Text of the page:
Help stop Lansdowne 2.0!

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After months of controversy and shockingly little in the way of meaningful public consultation, the final report on Lansdowne 2.0 will now go to a joint meeting of Council’s Finance and Corporate Services and Planning and Housing Committees on November 2, and then on to full City Council for approval on November 10.  Lansdowne 2.0 is a public-private partnership with the Ottawa Sports and Entertainment Group (OSEG) that seeks to build two high-rise residential towers (40 and 25 storeys) on the current site, rebuild the stadium’s north side spectator stands, and relocate the hockey arena/event centre to “the Great Lawn” behind the stadium.


This proposal for the redevelopment of Lansdowne Park is a bad move for the environment. But beyond that, it’s a financially risky and unaffordable plan in light of several critical yet significantly underfunded City priorities, like responding to climate change, fixing public transit, and supporting affordable housing.

Here are some points to consider:

  • The project, aimed at rescuing the underperforming Lansdowne Partnership, will cost $419.1 million and incur $312.7 million in public debt. Its financial success depends on the profitability of the retail leasing, yet profit projections for this key business line have not been well substantiated. 
  • In relocating the arena, Lansdowne 2.0 will remove 50,000 ft
    2 of greenspace in what is currently a public park, in a part of town significantly underserved by parks. Hundreds of new residents and even larger numbers of visitors to the site will ultimately mean increased competition for this smaller plot of recreational greenspace. 
  • Reduced greenspace on the site also reduces climate resiliency, in particular with respect to counteracting the heat island effect, absorbing rainwater and mitigating climate change.
  • The transportation concerns posed by this large development in an already highly congested part of the city – with inadequate public transit service and far from an LRT station – have not been addressed. Active and zero-carbon transportation has not been prioritized. Rather, this is an outdated, car-centric proposal that will encourage continued transport emissions: 336 car-parking stalls are being proposed, mainly for the high-rise residents. 
  • With the construction of the new arena, north stands and high-rises, it does not appear that there are plans to require anything beyond the minimum LEED standard for building sustainability. An earlier proposed green roof for the arena has been deemed too expensive. Surely this represents a significant missed opportunity to green Ottawa’s built environment and showcase Lansdowne as a net-zero model of sustainability.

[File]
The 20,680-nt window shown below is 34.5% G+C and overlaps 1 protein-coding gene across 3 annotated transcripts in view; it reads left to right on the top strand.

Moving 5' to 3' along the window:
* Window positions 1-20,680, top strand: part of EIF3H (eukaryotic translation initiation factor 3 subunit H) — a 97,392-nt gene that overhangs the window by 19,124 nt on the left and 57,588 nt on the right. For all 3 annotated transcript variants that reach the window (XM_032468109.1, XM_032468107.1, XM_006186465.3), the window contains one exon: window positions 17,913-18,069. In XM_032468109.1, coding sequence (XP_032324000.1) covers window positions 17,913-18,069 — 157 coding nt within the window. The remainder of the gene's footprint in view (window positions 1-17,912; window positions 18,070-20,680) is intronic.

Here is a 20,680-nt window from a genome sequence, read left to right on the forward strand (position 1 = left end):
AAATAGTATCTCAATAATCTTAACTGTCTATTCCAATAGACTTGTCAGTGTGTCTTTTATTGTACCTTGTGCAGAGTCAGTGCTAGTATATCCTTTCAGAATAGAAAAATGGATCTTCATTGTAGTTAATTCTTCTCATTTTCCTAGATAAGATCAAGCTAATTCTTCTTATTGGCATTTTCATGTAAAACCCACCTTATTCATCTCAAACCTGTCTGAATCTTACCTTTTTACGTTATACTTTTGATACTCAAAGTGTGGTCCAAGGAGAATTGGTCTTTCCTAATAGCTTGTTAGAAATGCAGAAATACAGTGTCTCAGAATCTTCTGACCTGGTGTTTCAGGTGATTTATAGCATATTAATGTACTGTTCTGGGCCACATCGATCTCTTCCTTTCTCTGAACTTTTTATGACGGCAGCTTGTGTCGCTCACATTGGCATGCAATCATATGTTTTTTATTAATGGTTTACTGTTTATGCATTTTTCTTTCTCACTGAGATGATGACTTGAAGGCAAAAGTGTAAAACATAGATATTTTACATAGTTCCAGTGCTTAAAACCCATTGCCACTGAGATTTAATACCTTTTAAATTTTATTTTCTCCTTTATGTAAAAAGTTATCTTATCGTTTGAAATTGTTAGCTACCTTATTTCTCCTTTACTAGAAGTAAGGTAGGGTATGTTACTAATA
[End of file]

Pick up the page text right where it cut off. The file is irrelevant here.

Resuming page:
• The plan requires disturbing and relocating the 10-metre high berm of contaminated soil, with little information made available as to the environmental impact or costs associated with doing so.  
  • Lansdowne 2.0 proposes to tear down commercial buildings that were newly built during the project’s first phase a decade ago, representing a tremendous waste of resources. The plan to destroy the north side stands and arena in order to rebuild is likewise problematic. Even if imperfect, the lifespans of these structures could be extended, and significant construction waste avoided, by making necessary repairs only.

The Lansdowne 2.0 project is deeply unpopular among Ottawans. The Federation of Community Associations of Ottawa, representing 70 community and civic associations city-wide,

has voted overwhelmingly to oppose the proposed Lansdowne 2.0 redevelopment. The Glebe Community Association has also spoken up, recently issuing a financial backgrounder and press release “Not Good Enough,” that focuses on the lack of transparency and financial risks entailed in the proposed arrangement. Together with the Old Ottawa East Community Association, they have issued a Fact-Check for Councillors, with ten reasons to oppose this project. Capital Ward Councillor Shawn Menard, who has been highly involved over the past months in engaging residents in alternative visions for a better Lansdowne, has undertaken a thorough analysis of the Good, the Bad and the Ugly of the proposal.

Make your voice heard too on this important decision, which will have lasting repercussions for the city.  

This isn’t a done deal. Council is split on the issue and it could be a close vote. Let’s hold City officials accountable on Lansdowne 2.0!

Kate Reekie is a board member of Ecology Ottawa.

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